You may have heard that many people who buy health insurance on the federal exchange receive premium subsidies that reduce the cost of their policies. But who benefits? And how is this tax credit amount determined? It’s all based on the federal poverty level (FPL).
In 2016, almost 85 percent of people who bought an Obamacare health policy received a premium tax credit. Each year, the FPL is issued by Health and Human Services (HHS) to determine eligibility for certain programs, including Obamacare coverage. You’re eligible for a premium reduction if your income falls between 100 percent and 400 percent of the FPL.
Since most people don’t know what the FPL is, this can be a bit confusing. Also, this benchmark is adjusted annually, making it hard to keep up.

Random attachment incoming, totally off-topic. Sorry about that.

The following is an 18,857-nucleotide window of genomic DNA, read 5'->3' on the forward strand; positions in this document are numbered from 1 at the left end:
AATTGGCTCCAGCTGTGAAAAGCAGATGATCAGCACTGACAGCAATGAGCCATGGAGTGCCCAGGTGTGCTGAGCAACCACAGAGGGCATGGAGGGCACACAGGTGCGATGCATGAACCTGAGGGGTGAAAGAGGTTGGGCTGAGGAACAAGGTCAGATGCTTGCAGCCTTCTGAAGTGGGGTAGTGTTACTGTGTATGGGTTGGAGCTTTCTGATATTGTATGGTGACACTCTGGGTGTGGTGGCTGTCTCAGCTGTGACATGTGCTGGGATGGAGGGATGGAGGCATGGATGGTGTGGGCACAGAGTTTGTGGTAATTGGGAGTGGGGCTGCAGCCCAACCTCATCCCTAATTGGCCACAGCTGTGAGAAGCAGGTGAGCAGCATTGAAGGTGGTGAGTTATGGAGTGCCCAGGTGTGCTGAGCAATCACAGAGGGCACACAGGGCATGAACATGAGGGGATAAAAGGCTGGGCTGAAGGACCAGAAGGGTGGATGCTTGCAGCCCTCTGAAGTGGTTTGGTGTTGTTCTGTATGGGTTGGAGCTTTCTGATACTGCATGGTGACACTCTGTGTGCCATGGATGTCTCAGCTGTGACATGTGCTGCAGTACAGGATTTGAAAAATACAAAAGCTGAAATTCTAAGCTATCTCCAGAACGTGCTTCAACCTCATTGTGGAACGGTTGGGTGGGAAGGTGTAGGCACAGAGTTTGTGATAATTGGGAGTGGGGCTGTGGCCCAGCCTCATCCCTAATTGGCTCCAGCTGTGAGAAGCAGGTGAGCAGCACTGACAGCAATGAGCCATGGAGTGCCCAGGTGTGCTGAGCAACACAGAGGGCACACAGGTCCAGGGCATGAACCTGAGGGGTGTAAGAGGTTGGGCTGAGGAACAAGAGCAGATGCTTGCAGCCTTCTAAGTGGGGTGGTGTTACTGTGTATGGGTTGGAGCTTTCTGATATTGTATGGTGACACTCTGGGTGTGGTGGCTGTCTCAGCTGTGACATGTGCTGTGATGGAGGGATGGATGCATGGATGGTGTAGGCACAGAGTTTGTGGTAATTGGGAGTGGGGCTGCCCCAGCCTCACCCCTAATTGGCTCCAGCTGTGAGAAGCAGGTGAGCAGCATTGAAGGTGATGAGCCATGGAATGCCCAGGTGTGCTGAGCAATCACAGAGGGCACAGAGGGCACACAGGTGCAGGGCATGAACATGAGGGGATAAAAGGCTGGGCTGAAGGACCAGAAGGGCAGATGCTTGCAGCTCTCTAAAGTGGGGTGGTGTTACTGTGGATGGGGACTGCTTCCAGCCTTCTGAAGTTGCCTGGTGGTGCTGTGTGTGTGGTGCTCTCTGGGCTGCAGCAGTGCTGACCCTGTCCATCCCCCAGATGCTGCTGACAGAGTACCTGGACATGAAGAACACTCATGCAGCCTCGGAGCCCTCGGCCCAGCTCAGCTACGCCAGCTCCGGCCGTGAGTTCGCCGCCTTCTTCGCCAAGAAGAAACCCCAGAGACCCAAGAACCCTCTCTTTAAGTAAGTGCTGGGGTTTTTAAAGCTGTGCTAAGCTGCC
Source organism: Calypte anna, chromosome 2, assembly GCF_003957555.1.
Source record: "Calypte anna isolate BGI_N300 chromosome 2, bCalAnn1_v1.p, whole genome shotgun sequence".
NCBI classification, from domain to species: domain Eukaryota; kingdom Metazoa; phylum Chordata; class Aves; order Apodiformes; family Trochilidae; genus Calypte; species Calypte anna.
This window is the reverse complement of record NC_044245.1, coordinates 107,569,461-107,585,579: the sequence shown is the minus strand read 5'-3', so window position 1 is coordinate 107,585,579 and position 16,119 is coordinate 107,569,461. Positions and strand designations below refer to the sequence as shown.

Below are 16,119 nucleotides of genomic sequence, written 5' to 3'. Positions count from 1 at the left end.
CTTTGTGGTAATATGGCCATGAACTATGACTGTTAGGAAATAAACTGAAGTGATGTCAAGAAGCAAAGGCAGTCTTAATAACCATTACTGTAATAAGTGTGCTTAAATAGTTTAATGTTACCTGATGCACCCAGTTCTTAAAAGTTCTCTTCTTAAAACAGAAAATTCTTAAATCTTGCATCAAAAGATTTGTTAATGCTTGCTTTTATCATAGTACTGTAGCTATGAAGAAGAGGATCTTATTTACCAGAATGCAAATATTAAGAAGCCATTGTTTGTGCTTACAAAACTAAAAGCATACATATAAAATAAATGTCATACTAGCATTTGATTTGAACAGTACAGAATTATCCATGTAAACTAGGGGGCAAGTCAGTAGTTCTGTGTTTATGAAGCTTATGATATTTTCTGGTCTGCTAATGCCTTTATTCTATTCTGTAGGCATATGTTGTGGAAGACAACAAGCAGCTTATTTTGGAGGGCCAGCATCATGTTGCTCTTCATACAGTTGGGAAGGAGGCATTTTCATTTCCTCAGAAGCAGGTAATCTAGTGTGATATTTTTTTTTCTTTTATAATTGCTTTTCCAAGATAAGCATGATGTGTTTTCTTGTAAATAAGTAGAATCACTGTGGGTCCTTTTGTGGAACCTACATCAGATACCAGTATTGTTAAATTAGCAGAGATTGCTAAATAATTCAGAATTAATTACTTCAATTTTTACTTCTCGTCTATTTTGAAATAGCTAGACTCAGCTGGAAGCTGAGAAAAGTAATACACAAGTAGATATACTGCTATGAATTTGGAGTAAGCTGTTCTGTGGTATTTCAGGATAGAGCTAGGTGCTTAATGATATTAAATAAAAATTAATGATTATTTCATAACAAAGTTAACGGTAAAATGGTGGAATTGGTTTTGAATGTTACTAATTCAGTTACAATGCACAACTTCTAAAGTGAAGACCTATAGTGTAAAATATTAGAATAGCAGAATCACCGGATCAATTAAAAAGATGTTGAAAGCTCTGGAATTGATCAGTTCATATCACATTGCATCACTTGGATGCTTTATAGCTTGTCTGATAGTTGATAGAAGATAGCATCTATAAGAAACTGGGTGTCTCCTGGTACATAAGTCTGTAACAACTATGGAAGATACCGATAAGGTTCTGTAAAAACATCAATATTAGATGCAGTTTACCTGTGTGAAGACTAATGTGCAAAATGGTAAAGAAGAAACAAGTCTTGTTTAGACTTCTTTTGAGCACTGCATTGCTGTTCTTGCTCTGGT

So how do you know if you qualify for a premium subsidy on your Obamacare policy? We’ll make it easy.
The chart below gives the qualifying income ranges for 2018 policies for the 48 contiguous U.S. states and the District of Columbia. The income ranges for Alaska and Hawaii can be found on the HHS website.
Do You Qualify for an Obamacare Health Insurance Premium Subsidy?
|Household Size||Minimum Income – |
100% Federal Poverty Level
|Maximum Income – |
400% Federal Poverty Level
|Family of 2||$16,240||$64,960|
|Family of 3||$20,420||$81,680|
|Family of 4||$24,600||$98,400|
|Family of 5||$28,780||$115,120|
|Family of 6||$32,960||$131,840|
|Family of 7||$37,140||$148,560|
|Family of 8||$41,320||$165,280|
For families/households with more than eight people, add $4,180 for each additional person.